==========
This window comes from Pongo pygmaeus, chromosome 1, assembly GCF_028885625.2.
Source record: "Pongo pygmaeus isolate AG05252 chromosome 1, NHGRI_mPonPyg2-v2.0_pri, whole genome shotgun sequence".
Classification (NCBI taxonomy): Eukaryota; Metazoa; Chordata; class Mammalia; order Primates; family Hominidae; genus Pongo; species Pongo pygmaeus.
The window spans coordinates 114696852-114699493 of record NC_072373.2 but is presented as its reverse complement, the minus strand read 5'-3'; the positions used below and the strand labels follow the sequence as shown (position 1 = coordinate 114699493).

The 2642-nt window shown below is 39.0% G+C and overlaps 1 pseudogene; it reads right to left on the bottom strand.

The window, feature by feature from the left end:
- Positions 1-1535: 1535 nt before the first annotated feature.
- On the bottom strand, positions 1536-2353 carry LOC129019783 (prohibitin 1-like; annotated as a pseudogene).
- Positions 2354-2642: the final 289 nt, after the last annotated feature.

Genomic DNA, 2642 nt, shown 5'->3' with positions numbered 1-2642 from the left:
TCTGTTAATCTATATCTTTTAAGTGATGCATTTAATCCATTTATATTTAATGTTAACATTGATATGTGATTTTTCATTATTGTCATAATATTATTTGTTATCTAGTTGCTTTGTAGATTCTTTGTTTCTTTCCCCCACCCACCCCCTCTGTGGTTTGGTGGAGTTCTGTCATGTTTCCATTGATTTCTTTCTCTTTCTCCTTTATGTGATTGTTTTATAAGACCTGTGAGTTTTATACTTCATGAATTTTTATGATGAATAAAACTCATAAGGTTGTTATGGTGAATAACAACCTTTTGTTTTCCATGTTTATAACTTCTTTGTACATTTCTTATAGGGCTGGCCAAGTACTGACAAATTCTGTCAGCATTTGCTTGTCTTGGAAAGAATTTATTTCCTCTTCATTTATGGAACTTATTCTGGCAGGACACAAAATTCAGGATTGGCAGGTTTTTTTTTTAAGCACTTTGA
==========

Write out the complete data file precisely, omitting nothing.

This window comes from Pongo pygmaeus, chromosome 1, assembly GCF_028885625.2.
Source record: "Pongo pygmaeus isolate AG05252 chromosome 1, NHGRI_mPonPyg2-v2.0_pri, whole genome shotgun sequence".
Classification (NCBI taxonomy): Eukaryota; Metazoa; Chordata; class Mammalia; order Primates; family Hominidae; genus Pongo; species Pongo pygmaeus.
The window spans coordinates 114696852-114699493 of record NC_072373.2 but is presented as its reverse complement, the minus strand read 5'-3'; the positions used below and the strand labels follow the sequence as shown (position 1 = coordinate 114699493).

The 2642-nt window shown below is 39.0% G+C and overlaps 1 pseudogene; it reads right to left on the bottom strand.

The window, feature by feature from the left end:
- Positions 1-1535: 1535 nt before the first annotated feature.
- On the bottom strand, positions 1536-2353 carry LOC129019783 (prohibitin 1-like; annotated as a pseudogene).
- Positions 2354-2642: the final 289 nt, after the last annotated feature.

Genomic DNA, 2642 nt, shown 5'->3' with positions numbered 1-2642 from the left:
TCTGTTAATCTATATCTTTTAAGTGATGCATTTAATCCATTTATATTTAATGTTAACATTGATATGTGATTTTTCATTATTGTCATAATATTATTTGTTATCTAGTTGCTTTGTAGATTCTTTGTTTCTTTCCCCCACCCACCCCCTCTGTGGTTTGGTGGAGTTCTGTCATGTTTCCATTGATTTCTTTCTCTTTCTCCTTTATGTGATTGTTTTATAAGACCTGTGAGTTTTATACTTCATGAATTTTTATGATGAATAAAACTCATAAGGTTGTTATGGTGAATAACAACCTTTTGTTTTCCATGTTTATAACTTCTTTGTACATTTCTTATAGGGCTGGCCAAGTACTGACAAATTCTGTCAGCATTTGCTTGTCTTGGAAAGAATTTATTTCCTCTTCATTTATGGAACTTATTCTGGCAGGACACAAAATTCAGGATTGGCAGGTTTTTTTTTTAAGCACTTTGA